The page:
Kitsman Jewish Cemetery

Cemetery Information

Country
Ukraine
Region
Chernivtsi
District
Kitsman'
Settlement
Kitsman'
Site address
The cemetery is located adjacent to 4, Nezalezhnosti Street.
GPS coordinates
48.4325, 25.76361
Perimeter length
217 metres
Is the cemetery demolished
yes
Type and height of existing fence
The cemetery is surrounded by a gabion fence installed in October 2017 by ESJF.
Preservation condition
Fenced and protected Jewish cemetery
General site condition
The cemetery is slightly overgrown. It requires clearing.
Number of existing gravestones
About 100
Date of oldest tombstone
1890s
Date of newest tombstone
1939
Urgency of erecting a fence
Fence is not needed
Land ownership
Property of local community
Preserved construction on site
There is a tziyun at the cemetery site.
Drone surveys
Yes

Historical overview

Information on the cemetery’s establishment is unknown, but it was marked on a map of the 1880s. According to epigraphic data, it existed at the end of the 19th century, and it was operating till WWII.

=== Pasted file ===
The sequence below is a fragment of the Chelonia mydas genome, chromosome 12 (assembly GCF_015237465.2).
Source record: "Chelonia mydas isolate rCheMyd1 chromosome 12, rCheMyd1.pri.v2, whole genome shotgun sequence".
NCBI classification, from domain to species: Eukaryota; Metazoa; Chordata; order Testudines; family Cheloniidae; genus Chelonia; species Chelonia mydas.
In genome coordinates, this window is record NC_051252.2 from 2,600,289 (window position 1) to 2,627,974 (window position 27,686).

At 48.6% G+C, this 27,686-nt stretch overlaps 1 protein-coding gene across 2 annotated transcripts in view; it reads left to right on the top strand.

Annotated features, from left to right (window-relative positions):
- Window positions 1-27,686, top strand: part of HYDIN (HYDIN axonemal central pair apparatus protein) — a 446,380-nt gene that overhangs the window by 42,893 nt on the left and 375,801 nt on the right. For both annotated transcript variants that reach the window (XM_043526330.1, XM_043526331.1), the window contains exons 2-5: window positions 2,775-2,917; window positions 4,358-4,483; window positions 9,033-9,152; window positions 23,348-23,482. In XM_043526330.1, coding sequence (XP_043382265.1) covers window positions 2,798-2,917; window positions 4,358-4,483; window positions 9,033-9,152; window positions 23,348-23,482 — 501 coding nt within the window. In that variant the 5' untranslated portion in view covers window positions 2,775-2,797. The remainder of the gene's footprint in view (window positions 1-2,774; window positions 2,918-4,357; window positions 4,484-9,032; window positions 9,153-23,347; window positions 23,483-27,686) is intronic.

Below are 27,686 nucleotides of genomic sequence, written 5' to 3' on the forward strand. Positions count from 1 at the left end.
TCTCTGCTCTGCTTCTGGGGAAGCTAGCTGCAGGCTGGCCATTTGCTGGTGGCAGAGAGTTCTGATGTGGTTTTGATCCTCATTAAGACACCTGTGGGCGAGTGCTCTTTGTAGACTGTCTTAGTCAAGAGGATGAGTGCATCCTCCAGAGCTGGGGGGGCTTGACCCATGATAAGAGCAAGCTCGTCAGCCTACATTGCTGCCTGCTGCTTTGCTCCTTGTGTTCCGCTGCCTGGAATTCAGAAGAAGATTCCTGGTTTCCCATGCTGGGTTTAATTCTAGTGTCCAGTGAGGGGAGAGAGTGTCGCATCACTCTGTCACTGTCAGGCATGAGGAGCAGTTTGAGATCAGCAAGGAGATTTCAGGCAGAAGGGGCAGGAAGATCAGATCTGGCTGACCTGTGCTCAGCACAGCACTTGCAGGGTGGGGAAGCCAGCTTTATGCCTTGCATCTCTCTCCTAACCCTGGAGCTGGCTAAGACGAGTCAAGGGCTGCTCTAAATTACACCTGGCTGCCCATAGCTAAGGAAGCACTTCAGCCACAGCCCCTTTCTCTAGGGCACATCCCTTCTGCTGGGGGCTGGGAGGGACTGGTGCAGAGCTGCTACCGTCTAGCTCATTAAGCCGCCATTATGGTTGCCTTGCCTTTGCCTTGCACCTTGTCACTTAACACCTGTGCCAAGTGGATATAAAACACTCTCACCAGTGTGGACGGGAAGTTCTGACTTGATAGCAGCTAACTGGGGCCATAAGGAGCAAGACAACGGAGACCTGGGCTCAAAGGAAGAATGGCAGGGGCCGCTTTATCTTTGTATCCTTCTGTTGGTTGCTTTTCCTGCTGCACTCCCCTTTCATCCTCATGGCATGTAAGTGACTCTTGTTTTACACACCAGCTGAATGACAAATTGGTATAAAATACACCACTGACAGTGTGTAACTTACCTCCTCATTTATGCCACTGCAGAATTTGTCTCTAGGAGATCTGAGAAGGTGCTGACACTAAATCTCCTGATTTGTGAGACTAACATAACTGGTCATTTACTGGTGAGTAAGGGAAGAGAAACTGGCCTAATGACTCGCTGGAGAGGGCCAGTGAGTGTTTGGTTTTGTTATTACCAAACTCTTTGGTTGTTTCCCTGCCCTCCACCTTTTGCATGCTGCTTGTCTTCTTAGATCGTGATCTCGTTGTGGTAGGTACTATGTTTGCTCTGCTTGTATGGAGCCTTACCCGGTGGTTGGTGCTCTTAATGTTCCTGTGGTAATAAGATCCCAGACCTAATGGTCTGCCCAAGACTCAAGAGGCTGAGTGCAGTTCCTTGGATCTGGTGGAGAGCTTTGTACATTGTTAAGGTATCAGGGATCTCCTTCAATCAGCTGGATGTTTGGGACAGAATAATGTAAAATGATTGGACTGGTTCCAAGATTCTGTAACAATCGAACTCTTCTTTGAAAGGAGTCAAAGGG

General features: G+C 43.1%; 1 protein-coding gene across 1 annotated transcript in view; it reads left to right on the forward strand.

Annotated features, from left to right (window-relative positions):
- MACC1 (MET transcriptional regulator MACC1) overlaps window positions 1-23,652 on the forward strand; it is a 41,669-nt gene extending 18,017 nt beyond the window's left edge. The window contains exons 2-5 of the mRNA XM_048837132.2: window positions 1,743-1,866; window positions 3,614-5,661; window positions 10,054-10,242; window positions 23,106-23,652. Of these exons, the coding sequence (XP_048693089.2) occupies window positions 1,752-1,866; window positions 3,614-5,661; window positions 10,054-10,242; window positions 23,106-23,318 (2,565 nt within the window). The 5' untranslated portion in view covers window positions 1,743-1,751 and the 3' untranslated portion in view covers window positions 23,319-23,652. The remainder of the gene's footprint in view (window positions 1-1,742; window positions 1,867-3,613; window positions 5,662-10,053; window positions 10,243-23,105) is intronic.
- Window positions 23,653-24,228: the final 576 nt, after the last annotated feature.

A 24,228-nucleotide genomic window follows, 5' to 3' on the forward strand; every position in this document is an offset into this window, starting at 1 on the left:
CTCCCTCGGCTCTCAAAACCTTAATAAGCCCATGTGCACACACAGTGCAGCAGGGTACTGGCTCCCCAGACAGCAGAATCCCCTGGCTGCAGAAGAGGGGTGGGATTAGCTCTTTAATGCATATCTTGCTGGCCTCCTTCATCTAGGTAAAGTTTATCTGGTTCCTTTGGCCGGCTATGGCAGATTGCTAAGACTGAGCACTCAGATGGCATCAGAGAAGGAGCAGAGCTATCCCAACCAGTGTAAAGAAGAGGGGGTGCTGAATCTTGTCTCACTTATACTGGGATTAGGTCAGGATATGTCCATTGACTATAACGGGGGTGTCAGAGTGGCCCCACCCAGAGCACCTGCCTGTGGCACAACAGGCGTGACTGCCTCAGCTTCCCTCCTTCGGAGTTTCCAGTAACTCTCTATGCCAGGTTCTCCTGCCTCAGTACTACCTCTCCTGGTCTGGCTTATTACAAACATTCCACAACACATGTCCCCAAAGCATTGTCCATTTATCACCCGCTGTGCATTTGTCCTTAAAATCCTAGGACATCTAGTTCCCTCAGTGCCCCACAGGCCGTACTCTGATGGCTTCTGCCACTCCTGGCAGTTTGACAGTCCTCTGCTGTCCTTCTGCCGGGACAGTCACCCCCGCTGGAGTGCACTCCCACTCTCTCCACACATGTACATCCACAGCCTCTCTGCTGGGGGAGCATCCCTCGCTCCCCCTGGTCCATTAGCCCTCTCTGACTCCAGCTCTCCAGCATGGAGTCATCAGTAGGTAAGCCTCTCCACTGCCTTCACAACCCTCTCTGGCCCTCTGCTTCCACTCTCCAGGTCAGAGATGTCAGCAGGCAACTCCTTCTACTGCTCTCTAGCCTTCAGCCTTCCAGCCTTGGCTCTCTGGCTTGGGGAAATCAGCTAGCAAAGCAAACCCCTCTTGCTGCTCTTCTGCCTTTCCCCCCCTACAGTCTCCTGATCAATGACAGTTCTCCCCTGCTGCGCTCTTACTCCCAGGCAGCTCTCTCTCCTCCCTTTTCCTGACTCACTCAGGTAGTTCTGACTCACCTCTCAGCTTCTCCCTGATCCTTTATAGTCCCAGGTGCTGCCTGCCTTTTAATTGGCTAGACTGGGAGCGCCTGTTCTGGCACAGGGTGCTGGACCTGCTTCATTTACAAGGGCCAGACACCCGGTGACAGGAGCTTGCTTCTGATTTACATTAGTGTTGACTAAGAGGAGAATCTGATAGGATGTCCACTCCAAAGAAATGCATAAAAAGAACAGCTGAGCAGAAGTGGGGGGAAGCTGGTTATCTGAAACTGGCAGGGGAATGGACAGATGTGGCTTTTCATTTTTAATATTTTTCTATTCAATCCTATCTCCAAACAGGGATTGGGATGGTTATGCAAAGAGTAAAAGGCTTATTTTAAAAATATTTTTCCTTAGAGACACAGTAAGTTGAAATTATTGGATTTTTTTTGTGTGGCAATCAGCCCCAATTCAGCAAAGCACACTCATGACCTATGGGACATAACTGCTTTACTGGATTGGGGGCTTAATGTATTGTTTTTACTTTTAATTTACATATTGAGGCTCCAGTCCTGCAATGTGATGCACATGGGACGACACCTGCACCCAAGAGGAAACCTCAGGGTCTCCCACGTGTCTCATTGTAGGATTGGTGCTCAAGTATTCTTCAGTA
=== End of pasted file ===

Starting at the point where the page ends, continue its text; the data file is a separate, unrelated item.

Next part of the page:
The Jewish agricultural products traders settled in the early 19th century. The Jewish community emerged in the late 19th century. The Jews from adjoining Nepolokautz, Luzan and Oroszeny also participated in the community prayers. Presumably, a synagogue was opened from the period of the foundation of the community. By the early 20th century, three synagogues operated. The community had a cemetery as well. In 1910, 666 Jews lived in Kitsman’. A Bikur Hoylim society and a Jewish hospital functioned. A Jewish calendar was printed in local Jewish typography at that time. In 1926, a Talmud Tora was established by local rabbi Boruch Hager (1899–1941), the tsadik of Vizhnitz dynasty. In the same period, the Zionist organization Dorshei Zion was created. The Jewish population numbered 647 people (16,9% of the total population) in 1930. Kitsman’ was occupied by the German-Romanian troops on July 5, 1941. On July 9, 1941, 27 Jewish intellectuals were executed. In October 1941, 560 Jews were deported to Transnistria. Eight Jewish families survived.
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